BEST DESCRIPTION OF PROCRASTINATION EVER

July 25th, 2017

Oliver Burkeman, writing in On being tempted by the call of the perverse for The Guardian, quotes a bit of Edgar Allan Poe on productivity’s hoariest demon: procrastination. Burkeman pulls only a few words from Poe but I was motivated to read the entire work—an essay-cum-short story titled The Imp of the Perverse. There Poe writes:

We have a task before us which must be speedily performed. We know that it will be ruinous to make delay. The most important crisis of our life calls, trumpet-tongued, for immediate energy and action. We glow, we are consumed with eagerness to commence the work, with the anticipation of whose glorious result our whole souls are on fire. It must, it shall be undertaken to-day, and yet we put it off until to-morrow; and why? There is no answer, except that we feel perverse, using the word with no comprehension of the principle. To-morrow arrives, and with it a more impatient anxiety to do our duty, but with this very increase of anxiety arrives, also, a nameless, a positively fearful, because unfathomable craving for delay. This craving gathers strength as the moments fly. The last hour for action is at hand. We tremble with the violence of the conflict within us,—of the definite with the indefinite—of the substance with the shadow. But, if the contest have proceeded thus far, it is the shadow which prevails,—we struggle in vain. The clock strikes, and is the knell of our welfare. At the same time, it is the chanticleer-note to the ghost that has so long overawed us. It flies—it disappears—we are free. The old energy returns. We will labour now. Alas, it is too late!

We stand upon the brink of a precipice. We peer into the abyss — we grow sick and dizzy. Our first impulse is to shrink from the danger. Unaccountably we remain. By slow degrees our sickness and dizziness, and horror become merged in a cloud of unnameable feeling. By gradations, still more imperceptible, this cloud assumes shape, as did the vapour from the bottle out of which arose the genius in the Arabian Nights. But out of this our cloud upon the precipice’s edge, there grows into palpability, a shape, far more terrible than any genius, or any demon of a tale, and yet it is but a thought, although a fearful one, and one which chills the very marrow of our bones with the fierceness of the delight of its horror. It is merely the idea of what would be our sensations during the sweeping precipitancy of a fall from such a height. And this fall—this rushing annihilation—for the very reason that it involves that one most ghastly and loathsome of all the most ghastly and loathsome images of death and suffering which have ever presented themselves to our imagination—for this very cause do we now the most vividly desire it. And because our reason violently deters us from the brink, therefore, do we the most impetuously approach it. There is no passion in nature so demoniacally impatient as that of him, who shuddering upon the edge of a precipice, thus meditates a plunge. To indulge for a moment, in any attempt at thought, is to be inevitably lost; for reflection but urges us to forbear, and therefore it is, I say, that we cannot. If there be no friendly arm to check us, or if we fail in a sudden effort to prostrate ourselves backward from the abyss, we plunge, and are destroyed.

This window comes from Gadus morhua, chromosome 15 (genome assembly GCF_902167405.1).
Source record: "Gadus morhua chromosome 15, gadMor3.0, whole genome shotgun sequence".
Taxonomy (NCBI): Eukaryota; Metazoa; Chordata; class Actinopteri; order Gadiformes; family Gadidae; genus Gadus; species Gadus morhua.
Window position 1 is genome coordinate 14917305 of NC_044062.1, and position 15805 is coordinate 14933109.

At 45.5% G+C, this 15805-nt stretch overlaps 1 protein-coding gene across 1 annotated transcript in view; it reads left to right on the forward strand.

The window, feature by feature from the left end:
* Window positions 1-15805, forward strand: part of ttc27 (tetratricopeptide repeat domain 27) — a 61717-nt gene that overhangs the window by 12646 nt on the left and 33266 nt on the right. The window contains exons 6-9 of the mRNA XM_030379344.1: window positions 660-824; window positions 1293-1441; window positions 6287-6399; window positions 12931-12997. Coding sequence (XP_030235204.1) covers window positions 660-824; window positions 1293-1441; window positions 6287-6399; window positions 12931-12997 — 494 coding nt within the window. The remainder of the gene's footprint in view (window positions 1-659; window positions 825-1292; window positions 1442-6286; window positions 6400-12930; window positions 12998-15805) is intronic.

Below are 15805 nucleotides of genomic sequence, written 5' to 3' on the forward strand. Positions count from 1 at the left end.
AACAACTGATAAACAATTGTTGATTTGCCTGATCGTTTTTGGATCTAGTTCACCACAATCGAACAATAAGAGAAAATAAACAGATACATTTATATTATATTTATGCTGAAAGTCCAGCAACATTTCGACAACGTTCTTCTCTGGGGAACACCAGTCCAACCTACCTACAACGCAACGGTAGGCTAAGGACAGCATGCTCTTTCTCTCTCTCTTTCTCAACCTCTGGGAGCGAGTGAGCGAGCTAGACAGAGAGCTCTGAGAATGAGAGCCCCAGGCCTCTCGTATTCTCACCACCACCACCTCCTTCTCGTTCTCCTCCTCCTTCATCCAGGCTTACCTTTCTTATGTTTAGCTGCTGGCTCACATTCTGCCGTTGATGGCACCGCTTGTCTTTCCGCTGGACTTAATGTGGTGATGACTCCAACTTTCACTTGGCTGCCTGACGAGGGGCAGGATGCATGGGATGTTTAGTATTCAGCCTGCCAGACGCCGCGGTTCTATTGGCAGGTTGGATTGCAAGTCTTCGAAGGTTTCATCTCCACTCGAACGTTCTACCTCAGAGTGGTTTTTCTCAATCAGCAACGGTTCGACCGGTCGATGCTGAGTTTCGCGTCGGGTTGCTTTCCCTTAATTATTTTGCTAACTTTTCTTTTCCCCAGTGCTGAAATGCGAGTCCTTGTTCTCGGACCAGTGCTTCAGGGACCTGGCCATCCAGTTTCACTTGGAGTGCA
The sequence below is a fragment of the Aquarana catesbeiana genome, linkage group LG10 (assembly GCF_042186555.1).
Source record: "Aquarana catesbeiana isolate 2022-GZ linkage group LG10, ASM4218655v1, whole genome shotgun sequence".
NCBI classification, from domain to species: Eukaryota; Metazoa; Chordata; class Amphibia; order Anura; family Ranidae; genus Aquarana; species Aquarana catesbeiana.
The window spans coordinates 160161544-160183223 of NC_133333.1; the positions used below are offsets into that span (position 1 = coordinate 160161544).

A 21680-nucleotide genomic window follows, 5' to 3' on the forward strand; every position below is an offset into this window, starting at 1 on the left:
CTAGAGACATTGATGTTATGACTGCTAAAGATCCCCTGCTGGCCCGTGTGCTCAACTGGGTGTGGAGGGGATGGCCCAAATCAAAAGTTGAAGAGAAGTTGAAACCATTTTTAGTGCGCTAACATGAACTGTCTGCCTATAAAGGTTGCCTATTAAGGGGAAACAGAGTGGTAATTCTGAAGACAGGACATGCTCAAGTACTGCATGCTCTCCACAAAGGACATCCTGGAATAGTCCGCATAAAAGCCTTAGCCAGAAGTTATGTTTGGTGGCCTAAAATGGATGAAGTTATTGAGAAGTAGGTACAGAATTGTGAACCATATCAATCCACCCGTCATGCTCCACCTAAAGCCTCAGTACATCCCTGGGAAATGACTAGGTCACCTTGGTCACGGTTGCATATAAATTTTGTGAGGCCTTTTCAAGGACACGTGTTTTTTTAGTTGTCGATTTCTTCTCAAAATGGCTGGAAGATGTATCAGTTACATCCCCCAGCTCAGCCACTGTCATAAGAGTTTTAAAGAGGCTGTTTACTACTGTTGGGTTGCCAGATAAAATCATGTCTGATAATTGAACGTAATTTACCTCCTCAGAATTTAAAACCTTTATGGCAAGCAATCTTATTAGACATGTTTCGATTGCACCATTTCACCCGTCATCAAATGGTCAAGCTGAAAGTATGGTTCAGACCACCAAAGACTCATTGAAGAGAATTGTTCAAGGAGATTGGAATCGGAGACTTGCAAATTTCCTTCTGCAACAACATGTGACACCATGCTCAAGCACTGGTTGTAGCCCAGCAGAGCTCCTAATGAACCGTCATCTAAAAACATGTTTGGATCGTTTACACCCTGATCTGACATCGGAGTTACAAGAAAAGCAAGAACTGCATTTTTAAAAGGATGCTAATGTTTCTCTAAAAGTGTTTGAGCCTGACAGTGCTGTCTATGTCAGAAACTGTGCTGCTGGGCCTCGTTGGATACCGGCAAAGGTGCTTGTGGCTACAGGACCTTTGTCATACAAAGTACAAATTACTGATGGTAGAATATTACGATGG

Examine these and similar actions as we will, we shall find them resulting solely from the spirit of the Perverse.

I know that The Raven was about a completely different subject, but I can not help to think that that singular black bird was Poe’s Imp made flesh.

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